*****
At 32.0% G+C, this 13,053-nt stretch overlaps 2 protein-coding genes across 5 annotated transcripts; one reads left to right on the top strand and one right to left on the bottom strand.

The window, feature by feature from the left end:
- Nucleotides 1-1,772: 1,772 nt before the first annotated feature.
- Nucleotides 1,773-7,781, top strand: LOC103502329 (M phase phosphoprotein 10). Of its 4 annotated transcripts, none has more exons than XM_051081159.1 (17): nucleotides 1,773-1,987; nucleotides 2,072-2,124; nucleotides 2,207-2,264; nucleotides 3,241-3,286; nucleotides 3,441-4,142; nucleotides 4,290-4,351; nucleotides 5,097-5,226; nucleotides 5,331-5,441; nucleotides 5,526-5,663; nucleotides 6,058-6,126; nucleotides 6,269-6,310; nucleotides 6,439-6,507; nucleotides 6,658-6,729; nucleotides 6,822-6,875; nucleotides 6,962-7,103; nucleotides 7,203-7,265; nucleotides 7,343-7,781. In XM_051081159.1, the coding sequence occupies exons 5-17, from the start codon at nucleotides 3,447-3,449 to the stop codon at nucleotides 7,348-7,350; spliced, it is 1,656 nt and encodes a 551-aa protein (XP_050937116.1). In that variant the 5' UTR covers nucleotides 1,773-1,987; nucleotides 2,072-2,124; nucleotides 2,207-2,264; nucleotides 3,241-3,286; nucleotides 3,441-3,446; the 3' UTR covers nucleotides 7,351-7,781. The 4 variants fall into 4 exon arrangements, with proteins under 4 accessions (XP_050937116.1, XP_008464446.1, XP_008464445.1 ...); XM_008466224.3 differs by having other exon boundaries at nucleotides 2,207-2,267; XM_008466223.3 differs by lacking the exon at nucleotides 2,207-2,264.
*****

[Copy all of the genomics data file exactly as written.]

At 32.0% G+C, this 13,053-nt stretch overlaps 2 protein-coding genes across 5 annotated transcripts; one reads left to right on the top strand and one right to left on the bottom strand.

The window, feature by feature from the left end:
- Nucleotides 1-1,772: 1,772 nt before the first annotated feature.
- Nucleotides 1,773-7,781, top strand: LOC103502329 (M phase phosphoprotein 10). Of its 4 annotated transcripts, none has more exons than XM_051081159.1 (17): nucleotides 1,773-1,987; nucleotides 2,072-2,124; nucleotides 2,207-2,264; nucleotides 3,241-3,286; nucleotides 3,441-4,142; nucleotides 4,290-4,351; nucleotides 5,097-5,226; nucleotides 5,331-5,441; nucleotides 5,526-5,663; nucleotides 6,058-6,126; nucleotides 6,269-6,310; nucleotides 6,439-6,507; nucleotides 6,658-6,729; nucleotides 6,822-6,875; nucleotides 6,962-7,103; nucleotides 7,203-7,265; nucleotides 7,343-7,781. In XM_051081159.1, the coding sequence occupies exons 5-17, from the start codon at nucleotides 3,447-3,449 to the stop codon at nucleotides 7,348-7,350; spliced, it is 1,656 nt and encodes a 551-aa protein (XP_050937116.1). In that variant the 5' UTR covers nucleotides 1,773-1,987; nucleotides 2,072-2,124; nucleotides 2,207-2,264; nucleotides 3,241-3,286; nucleotides 3,441-3,446; the 3' UTR covers nucleotides 7,351-7,781. The 4 variants fall into 4 exon arrangements, with proteins under 4 accessions (XP_050937116.1, XP_008464446.1, XP_008464445.1 ...); XM_008466224.3 differs by having other exon boundaries at nucleotides 2,207-2,267; XM_008466223.3 differs by lacking the exon at nucleotides 2,207-2,264.